During my research into the American WWII Nurses captured POW by the Japanese, I learned they were the "first large group" of American women sent into combat.
When I wrote PURE GRIT I didn't know about the Hello Girls, a group of American women, telephone operators, who volunteered for the U.S. Army Signal Corps in World War I.
The terms "large group" and "combat" can be debated, but what's clear is that here is another group of brave women that have only recently begun to take their rightful place in history.
Grace Banker (right) was one of 223 women telephone operators who shipped out to England and France with American troops to aid communication
between commanders and soldiers on the battlefield.
Grace was the chief operator of a small group sent to the front during the Muese-Argonne Offensive, the deadliest campaign in U.S. military history, killing 26,000 Americans in the final terrible onslaught that ended the war.
The seven women operators worked near Verdun, France, connecting calls while German planes flew overhead and shrapnel landed close by.
On October 30, 1919, two weeks before the war ended, a number of buildings housing American headquarters went up in flames. The women were ordered to leave the switchboard, but they refused, continuing to connect calls as the fire raged nearer and nearer.
They refused to leave their posts until threatened with disciplinary action by their superior officer. When the fire was doused an hour later, the women returned to the switchboard, found some of the lines still working and picked up where they had left off. The seven women later received Distinguished Service Medals for their courage and dedication to duty.
When U.S. troops arrived to join the war in Europe, they found the telephone service in France badly damaged by years of combat. Signal Corps crews quickly stretched a far-flung web of lines across Allied territory to hook up communication between units in battle, supply depots and military headquarters.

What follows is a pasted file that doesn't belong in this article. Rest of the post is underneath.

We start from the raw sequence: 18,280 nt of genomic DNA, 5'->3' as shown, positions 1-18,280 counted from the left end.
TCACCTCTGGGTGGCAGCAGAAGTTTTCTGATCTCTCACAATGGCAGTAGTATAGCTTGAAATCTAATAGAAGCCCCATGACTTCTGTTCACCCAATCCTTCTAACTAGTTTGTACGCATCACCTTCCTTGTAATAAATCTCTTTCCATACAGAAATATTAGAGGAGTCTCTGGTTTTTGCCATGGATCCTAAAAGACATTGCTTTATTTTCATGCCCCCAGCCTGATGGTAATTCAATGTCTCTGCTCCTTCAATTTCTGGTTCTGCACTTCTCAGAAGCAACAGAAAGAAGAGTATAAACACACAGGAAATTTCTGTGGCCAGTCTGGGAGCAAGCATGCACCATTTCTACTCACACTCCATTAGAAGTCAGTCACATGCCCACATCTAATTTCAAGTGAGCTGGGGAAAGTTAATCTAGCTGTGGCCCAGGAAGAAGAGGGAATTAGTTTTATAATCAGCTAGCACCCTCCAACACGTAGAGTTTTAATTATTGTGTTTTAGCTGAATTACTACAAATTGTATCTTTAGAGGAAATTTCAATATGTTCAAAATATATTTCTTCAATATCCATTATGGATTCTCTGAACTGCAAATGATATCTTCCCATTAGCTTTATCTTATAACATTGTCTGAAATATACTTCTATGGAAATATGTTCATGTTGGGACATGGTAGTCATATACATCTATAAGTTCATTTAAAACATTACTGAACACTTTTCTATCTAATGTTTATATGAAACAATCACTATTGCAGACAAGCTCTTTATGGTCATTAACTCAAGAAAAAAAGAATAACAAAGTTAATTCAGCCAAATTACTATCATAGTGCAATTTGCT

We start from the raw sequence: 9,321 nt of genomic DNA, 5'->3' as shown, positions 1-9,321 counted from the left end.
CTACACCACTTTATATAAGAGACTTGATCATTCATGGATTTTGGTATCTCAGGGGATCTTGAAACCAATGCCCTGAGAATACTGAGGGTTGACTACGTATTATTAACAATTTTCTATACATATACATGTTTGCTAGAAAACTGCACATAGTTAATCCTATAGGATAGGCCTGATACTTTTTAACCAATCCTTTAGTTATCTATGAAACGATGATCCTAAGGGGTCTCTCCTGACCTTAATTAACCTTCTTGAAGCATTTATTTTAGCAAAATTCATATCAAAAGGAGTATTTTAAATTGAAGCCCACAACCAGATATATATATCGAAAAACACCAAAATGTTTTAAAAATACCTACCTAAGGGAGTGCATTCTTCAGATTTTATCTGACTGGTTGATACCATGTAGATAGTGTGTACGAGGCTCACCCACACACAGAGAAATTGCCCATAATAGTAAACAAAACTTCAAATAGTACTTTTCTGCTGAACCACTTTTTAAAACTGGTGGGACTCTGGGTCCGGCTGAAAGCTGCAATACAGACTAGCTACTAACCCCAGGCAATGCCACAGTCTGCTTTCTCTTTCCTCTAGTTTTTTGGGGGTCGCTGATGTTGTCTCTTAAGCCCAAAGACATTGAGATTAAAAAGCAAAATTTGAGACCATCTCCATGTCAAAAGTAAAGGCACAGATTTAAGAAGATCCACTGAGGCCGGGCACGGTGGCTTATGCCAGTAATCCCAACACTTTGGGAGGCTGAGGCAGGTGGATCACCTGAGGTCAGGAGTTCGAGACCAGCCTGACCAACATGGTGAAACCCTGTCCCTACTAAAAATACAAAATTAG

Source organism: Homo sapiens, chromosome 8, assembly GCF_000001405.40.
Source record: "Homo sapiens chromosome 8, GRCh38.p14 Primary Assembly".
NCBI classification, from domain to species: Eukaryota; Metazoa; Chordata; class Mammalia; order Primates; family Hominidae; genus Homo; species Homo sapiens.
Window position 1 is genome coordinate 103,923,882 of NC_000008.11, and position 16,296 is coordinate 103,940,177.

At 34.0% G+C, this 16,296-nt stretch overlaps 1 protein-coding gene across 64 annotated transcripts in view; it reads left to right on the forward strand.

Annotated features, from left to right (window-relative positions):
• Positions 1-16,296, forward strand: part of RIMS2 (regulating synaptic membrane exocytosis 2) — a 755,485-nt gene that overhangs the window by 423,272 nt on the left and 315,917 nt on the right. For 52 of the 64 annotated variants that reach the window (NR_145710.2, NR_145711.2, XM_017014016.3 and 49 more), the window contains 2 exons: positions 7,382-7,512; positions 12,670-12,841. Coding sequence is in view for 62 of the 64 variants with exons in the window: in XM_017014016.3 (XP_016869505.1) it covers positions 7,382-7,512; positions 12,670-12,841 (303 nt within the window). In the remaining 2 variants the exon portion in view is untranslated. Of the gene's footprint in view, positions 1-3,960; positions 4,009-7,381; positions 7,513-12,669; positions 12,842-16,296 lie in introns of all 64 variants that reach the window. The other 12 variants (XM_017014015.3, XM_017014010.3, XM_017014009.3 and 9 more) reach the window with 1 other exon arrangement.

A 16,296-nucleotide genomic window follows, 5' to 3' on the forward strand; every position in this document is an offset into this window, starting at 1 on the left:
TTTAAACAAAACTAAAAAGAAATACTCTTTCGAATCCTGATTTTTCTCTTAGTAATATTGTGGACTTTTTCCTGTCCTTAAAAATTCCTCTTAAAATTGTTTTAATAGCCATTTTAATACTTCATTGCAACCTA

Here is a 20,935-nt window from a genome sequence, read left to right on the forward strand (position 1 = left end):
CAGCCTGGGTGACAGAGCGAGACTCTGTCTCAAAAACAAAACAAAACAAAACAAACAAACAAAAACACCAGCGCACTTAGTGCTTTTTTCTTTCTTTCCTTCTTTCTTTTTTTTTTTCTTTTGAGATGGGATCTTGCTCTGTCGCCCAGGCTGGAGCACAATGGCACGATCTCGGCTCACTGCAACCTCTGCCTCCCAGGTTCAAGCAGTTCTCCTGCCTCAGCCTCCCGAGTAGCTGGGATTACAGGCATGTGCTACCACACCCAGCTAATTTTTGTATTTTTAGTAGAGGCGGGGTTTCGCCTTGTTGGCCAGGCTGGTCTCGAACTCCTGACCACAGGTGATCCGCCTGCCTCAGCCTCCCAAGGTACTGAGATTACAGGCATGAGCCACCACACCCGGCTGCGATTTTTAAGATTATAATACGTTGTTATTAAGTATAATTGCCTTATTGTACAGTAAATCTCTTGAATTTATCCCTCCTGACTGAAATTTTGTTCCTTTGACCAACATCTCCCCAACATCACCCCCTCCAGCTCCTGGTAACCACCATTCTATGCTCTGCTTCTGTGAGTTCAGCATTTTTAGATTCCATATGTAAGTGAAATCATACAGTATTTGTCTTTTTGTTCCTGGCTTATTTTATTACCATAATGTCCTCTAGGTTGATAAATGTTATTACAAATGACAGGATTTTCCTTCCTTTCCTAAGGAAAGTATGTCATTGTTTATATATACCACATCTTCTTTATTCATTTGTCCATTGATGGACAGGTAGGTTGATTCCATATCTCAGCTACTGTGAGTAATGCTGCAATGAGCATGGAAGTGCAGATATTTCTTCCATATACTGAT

General John J. Pershing, Commander-in-Chief of the American Expeditionary Forces was frustrated with French telephone operators who didn't speak English and tended to spend time on social niceties before connecting calls.
He sent an urgent appeal to American newspapers for women who could speak French, operate the complicated switchboards, and free up men for combat. Seven-thousand women applied.
Only 450-were chosen for military training, and half of those deployed to Europe. Most were already trained operators employed by U.S. telephone companies, and dexterous enough to connect five calls in the time a man did one.
During the Muese-Argonne Offensive, they connected over 150,000 calls a day.
Identity papers for Blanche B. Grande-Maitre (above) show her to be five-foot-two and 110 pounds. The contracts the Hello Girls signed differed little from army enlistment papers, and they "signed up for the duration."
hey were treated just like soldiers and subject to the same “discomforts and dangers” including
unheated barracks, bombings and mortar fire, according to the Oct. 4, 1918 edition of the army newspaper Stars and Stripes.
“According to their superior officers, both in the Signal Corps and on the General Staff, they have shown remarkable spirit and utter absence of nerves.”
General Pershing praised the women's work, saying they had more patience and perseverance for the job than men, and other officers believed they played a crucial role in helping win the war.
But like the nurses in Pure Grit, when the hostilities ceased and they returned home, because they were women, they were not given their due. The Hello Girls did not qualify as veterans, receiving no benefits, and only a handful were recognized with medals.
It took an act of congress, and sixty years before the Hello Girls received their Honorable army discharges, veteran status and victory medals. Fifty of the women remained alive to enjoy the moment.
I'm fascinated to discover little-known stories of history. Stories of people and events that provide a new perspective on why and how things happened, new voices that haven't been heard, insight into how the past brought us here today, and how it might guide us to a better future.
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